No Child Should "Survive" their Childhood...


No Child Should "Survive" their Childhood...

My son Alex is what they term “hypersensitive” in other words; he’s an emotional train wreck.  He can’t stand loud noises, bright lights, tight pants, socks with stitched toes, and ANY level of pain.  If he slips on anything other than pillows, there’s gonna be drama!  We go through band aids like most houses go through toilet paper.   So you can imagine what our house would be like if we opted to use corporal punishment with our boys.  We would have to put him in a home…I know this, because I’ve tried.  (Like I said…not perfect!)  There was that one time, when I was going through raging PMS and he wouldn’t stop fighting with me.  I sat him on his chair and he just screamed in my face nonstop until I told him if he didn’t stop, I would have no choice but to smack his bottom.  You can imaging how well that went over…but I am the Mom and I made a statement so I was FORCED to follow through for fear of losing credibility…so I took him off his chair and put him over my knee which is exactly when he freaked out completely and starting fighting for his life (I wasn’t really gonna hit him hard…I’m a whimp) but he was not rationalizing, he was reacting…badly…almost insanely.  That ended it.  I pictured him 10 years from now with the black hair and the piercings and the trench coat, smoking and writing bad poetry and telling everyone about his abusive mother who caused it all.  Now don’t get me wrong…I have a very vivid imagination, and I am certainly not asking you not to discipline your child for fear of raising the next Goth in your town.  I am however asking you to step back and think before you act.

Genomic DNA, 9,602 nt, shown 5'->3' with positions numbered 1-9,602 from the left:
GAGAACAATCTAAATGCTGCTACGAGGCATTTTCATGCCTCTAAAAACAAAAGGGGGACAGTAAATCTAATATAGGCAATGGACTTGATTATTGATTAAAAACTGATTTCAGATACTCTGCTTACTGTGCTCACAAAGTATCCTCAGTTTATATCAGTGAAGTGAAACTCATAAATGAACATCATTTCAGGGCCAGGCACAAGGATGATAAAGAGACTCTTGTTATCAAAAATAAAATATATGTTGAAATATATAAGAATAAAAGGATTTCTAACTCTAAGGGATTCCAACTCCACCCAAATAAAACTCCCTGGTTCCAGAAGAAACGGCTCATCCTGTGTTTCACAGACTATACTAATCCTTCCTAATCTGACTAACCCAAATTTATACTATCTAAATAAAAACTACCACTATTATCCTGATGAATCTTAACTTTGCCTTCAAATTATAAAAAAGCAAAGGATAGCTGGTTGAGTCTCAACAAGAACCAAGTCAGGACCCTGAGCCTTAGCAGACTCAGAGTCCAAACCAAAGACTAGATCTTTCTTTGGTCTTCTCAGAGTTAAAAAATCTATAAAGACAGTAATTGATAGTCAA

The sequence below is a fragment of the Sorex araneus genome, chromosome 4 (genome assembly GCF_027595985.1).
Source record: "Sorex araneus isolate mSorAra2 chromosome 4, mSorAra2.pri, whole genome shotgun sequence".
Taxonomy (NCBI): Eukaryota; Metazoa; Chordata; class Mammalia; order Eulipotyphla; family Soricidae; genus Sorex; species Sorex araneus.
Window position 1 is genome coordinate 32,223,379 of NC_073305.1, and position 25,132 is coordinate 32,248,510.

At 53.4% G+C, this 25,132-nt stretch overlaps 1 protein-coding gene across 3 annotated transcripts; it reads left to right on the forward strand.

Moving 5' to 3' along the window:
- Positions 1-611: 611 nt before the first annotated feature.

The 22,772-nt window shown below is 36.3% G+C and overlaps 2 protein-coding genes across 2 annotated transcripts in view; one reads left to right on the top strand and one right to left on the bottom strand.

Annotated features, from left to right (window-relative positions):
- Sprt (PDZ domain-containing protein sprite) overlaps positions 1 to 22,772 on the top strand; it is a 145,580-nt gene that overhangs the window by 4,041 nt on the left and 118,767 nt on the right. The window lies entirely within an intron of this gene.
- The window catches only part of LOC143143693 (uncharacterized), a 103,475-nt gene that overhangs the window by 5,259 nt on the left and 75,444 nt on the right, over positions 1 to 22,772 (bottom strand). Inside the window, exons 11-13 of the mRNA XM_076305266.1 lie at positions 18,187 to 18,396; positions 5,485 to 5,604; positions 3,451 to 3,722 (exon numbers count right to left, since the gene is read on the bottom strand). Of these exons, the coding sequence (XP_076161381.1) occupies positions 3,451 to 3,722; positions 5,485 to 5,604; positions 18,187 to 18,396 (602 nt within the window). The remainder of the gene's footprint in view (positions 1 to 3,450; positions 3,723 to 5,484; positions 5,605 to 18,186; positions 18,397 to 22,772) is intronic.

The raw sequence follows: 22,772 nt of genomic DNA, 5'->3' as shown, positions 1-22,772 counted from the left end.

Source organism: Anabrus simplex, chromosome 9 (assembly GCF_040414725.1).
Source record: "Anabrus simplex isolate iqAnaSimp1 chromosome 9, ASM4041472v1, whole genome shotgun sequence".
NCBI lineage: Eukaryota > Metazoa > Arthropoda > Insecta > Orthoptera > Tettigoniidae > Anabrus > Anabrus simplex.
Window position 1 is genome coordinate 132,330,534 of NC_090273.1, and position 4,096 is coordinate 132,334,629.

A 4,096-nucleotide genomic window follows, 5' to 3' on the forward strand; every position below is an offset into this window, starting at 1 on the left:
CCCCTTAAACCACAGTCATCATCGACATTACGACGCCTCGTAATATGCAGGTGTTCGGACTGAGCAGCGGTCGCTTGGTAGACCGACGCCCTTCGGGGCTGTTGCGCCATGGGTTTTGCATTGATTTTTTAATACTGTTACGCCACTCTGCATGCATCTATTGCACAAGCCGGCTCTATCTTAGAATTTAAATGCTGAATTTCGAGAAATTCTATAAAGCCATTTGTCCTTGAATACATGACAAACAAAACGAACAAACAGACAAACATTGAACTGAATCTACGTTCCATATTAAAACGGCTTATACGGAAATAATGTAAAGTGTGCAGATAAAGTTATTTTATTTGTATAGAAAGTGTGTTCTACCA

I had to ask myself “Can you as a brilliant, loving parent, not come up with a better way than inflicting pain to teach your child the lessons of life?”  Alex’s “hypersensitivity” has certainly forced me to be creative if nothing else.  He challenges me daily, but he also knows that he can make mistakes around me…he can screw up without fear of being hurt.  He can be honest with me and not have to worry about painful repercussions.  I am not claiming that I don’t believe he should have to learn from his mistakes or be punished for being blatantly ridiculous sometimes…but I believe that lessons should be fair, sensible and understood.  I look at the way I discipline my boys and say “would I want them to teach this to my grandchildren?  And would I be proud of them describing this situation to someone I respect?”

When you look back on your children’s upbringing…will you compare it to an amusement park ride with all of it’s ups and downs, twists and turns, fear and laughter, butterflies at the unknown and weightlessness and wonder on the tracks ahead…or will it be a train wreck that they merely “survived?”

This article was originally published at . Reprinted with permission.
Article contributed by

Tara Kennedy-Kline


Love Unconditionally, Give Freely, Laugh Openly, Learn Daily, Grow Immensely

Location: Shoemakersville, PA
Credentials: CFC, CLC
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